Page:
I'm a sports fan. I'm sure that comes as news to no one! For some strange reason, even when I was growing up, I could remember the most amazing details—okay, maybe "trivia" is a better word—about different ballplayers.
I'm a sports fan. I'm sure that comes as news to no one! For some strange reason, even when I was growing up, I could remember the most amazing details—okay, maybe "trivia" is a better word—about different ballplayers. You know, stuff nobody really cares to hear, but nevertheless sticks in my head . . . the way it does with most sports fans.
Another characteristic of a fan is an indomitable sense of commitment or determination—okay, okay, maybe "addiction" is a better word! Against incredible odds, sound logic, and even medical advice, sports fans will persevere to the dying end! Difficulties are viewed as a challenge . . . never an excuse to stay away!
I've often wondered what would happen if people were as intense and committed and determined about church as they are about sports—or any number of other pastimes. This was reinforced some years back in a Moody Monthly piece that illustrated twelve excuses a fella might use for "quitting sports." The analogy isn't hard to figure out.
Every time I went, they asked me for money.
The people with whom I had to sit didn't seem very friendly.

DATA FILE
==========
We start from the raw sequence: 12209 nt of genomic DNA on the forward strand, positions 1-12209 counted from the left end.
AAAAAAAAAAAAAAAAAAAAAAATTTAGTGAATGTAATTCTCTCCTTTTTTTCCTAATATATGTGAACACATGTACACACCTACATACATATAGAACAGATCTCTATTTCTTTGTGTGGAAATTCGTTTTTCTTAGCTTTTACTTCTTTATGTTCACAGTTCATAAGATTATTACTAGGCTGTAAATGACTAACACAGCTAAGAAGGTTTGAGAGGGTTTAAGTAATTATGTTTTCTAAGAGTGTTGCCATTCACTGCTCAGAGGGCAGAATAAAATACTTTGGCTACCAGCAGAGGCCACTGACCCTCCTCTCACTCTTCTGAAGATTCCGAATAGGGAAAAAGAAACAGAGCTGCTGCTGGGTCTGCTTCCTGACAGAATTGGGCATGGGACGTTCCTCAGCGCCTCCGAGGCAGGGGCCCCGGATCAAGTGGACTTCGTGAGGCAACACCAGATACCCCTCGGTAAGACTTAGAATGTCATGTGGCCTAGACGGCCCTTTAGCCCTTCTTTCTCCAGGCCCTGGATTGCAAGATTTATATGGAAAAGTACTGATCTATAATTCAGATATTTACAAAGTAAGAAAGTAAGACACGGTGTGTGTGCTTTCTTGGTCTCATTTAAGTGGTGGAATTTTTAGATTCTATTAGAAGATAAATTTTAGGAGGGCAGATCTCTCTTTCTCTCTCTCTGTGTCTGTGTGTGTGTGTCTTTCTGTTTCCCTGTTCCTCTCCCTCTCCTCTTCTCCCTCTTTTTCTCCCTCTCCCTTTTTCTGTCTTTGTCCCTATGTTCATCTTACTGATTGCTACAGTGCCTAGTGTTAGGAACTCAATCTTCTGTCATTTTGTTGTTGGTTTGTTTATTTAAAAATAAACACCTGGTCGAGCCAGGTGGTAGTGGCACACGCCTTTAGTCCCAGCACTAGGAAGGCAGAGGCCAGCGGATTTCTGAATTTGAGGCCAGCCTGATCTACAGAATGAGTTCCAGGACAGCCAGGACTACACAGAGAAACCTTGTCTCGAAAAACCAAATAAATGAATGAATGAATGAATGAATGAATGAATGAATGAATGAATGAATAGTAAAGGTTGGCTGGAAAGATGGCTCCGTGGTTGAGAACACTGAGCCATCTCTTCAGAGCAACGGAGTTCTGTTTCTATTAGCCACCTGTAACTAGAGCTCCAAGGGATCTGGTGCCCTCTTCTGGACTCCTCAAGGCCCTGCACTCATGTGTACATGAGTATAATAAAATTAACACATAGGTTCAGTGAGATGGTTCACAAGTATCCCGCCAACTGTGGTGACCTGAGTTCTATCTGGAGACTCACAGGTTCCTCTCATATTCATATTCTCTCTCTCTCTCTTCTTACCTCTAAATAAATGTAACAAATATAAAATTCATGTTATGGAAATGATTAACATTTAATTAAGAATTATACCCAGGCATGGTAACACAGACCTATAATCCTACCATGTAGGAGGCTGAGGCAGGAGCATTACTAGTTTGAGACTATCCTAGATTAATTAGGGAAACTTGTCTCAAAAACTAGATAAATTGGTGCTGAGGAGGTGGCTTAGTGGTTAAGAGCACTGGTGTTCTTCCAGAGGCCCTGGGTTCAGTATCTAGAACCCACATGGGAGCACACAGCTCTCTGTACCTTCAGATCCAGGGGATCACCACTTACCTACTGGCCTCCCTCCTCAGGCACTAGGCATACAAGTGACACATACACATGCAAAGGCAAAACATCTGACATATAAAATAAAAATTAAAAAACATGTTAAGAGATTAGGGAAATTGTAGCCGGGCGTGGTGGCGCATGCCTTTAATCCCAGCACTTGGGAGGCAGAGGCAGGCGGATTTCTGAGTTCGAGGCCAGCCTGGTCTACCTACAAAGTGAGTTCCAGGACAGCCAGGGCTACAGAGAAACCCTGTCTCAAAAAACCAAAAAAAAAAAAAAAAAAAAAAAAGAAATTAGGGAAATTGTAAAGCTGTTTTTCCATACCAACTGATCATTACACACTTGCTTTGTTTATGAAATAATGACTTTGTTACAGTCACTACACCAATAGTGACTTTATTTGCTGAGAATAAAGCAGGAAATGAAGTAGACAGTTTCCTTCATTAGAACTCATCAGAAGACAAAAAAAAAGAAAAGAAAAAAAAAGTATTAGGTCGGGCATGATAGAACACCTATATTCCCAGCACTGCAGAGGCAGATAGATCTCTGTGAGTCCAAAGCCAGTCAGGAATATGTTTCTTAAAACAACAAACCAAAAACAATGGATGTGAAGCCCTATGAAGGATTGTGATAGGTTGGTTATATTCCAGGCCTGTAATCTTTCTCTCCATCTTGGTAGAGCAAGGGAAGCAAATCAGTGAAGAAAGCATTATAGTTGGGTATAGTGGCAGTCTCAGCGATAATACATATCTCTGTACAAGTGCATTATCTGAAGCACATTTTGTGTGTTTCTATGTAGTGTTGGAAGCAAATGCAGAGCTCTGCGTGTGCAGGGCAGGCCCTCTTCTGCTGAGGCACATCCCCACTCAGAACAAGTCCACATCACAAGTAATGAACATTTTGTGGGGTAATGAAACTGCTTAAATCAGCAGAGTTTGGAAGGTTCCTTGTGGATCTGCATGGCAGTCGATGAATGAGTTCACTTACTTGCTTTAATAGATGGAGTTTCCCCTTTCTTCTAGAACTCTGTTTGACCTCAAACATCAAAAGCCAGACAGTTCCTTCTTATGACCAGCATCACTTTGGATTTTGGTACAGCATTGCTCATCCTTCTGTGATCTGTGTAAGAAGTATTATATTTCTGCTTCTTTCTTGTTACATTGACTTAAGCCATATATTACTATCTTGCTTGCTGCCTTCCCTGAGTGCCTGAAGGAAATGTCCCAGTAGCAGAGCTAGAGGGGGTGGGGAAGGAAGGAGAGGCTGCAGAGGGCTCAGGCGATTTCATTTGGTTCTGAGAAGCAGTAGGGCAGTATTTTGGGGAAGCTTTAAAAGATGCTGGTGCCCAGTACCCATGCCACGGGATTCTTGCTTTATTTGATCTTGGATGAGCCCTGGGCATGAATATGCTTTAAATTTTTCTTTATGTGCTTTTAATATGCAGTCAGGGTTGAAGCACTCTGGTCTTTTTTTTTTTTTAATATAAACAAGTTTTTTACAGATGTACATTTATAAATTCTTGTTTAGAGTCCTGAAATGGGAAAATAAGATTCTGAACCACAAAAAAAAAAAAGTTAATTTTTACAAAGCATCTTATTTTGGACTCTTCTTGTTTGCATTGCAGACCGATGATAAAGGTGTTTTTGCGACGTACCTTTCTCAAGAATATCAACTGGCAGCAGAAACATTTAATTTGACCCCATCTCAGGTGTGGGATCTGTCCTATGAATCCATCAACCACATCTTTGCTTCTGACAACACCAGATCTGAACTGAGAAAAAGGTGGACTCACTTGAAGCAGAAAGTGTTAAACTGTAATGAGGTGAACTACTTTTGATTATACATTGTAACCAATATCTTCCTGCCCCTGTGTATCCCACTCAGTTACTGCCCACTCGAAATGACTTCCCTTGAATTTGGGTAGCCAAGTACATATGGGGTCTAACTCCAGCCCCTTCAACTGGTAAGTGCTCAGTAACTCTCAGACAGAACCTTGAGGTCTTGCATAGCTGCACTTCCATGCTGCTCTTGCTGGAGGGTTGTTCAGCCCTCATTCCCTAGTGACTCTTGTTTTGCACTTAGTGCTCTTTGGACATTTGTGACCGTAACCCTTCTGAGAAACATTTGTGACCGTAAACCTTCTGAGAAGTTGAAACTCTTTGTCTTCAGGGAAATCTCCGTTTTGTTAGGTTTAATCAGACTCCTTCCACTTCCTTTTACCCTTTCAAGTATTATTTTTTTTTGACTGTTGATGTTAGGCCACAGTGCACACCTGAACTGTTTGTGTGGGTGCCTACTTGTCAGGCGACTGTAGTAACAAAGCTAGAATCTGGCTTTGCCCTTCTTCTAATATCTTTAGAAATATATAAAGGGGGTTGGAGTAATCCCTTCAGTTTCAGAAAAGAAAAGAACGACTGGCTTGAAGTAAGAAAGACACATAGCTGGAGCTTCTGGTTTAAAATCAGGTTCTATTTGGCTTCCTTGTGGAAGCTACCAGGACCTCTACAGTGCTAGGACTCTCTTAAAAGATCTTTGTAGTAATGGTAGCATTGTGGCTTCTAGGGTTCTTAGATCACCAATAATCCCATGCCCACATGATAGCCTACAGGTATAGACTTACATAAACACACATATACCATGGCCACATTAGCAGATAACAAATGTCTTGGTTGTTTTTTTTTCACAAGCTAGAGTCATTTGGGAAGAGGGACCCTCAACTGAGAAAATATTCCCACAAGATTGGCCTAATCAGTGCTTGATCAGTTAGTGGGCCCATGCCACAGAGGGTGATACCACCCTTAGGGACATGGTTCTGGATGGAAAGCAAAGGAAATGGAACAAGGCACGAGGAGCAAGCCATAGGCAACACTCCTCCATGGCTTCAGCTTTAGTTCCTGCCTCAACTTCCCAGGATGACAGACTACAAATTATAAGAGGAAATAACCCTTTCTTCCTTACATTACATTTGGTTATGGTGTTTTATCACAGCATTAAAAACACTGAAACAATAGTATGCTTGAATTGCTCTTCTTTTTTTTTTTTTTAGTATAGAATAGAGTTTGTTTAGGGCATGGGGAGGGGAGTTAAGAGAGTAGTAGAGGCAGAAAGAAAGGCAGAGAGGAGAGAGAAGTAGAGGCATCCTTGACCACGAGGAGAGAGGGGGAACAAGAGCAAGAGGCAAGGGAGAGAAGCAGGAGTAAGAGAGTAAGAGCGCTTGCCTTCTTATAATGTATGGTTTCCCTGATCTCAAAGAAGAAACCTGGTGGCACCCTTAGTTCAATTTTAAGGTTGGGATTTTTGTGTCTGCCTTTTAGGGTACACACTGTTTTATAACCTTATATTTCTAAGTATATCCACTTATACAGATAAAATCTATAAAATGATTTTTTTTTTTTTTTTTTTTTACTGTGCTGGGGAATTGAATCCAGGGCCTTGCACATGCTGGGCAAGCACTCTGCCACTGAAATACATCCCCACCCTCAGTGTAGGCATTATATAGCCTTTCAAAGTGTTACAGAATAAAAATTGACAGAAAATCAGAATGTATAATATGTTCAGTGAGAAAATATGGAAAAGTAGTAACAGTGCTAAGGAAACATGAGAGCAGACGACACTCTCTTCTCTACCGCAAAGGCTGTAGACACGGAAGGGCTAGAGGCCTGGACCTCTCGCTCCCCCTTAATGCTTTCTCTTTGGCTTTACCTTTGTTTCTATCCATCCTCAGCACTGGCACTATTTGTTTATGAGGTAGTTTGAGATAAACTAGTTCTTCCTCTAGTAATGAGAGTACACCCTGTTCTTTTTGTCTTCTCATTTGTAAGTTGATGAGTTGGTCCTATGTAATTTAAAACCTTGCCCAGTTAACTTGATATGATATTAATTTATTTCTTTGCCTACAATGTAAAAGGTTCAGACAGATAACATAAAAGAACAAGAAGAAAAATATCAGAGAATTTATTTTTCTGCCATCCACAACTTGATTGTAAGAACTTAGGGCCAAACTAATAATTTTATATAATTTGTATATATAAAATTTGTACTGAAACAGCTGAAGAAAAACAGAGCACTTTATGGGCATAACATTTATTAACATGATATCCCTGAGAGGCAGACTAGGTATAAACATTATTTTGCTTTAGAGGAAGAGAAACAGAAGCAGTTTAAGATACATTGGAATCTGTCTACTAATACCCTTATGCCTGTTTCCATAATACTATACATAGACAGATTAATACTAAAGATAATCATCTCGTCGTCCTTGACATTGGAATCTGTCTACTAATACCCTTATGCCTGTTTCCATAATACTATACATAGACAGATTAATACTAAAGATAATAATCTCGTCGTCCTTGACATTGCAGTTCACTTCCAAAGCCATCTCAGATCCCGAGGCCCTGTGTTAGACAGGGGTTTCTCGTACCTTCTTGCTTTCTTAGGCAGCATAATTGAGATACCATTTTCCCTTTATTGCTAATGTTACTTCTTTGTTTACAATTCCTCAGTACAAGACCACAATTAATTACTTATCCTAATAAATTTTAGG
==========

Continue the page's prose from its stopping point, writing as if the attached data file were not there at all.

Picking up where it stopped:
The seats were too hard and not comfortable.
The coach never came to call on me.
The referee made a decision with which I could not agree.
I was sitting with some hypocrites—they came only to see what others were wearing.
Some games went into overtime, and I was late getting home.
The band played numbers that I had never heard before.
The games are scheduled when I want to do other things.
My parents took me to too many games when I was growing up.
Since I read a book on sports, I feel that I know more than the coaches anyhow.
I don't want to take my children, because I want them to choose for themselves what sport they like best.
I've come up with a few more:
The parking lot was awful . . . I had to walk six blocks to the stadium.
Nobody came up and introduced himself to me . . . very impersonal, also loud!
The public address and lighting systems don't suit me.
It's always too hot (or cold) in the stadium.
Enough said. Think it over.
What would happen if we approached church responsibilities with the same enthusiasm we give to our hobbies, sports, and other extracurricular activities?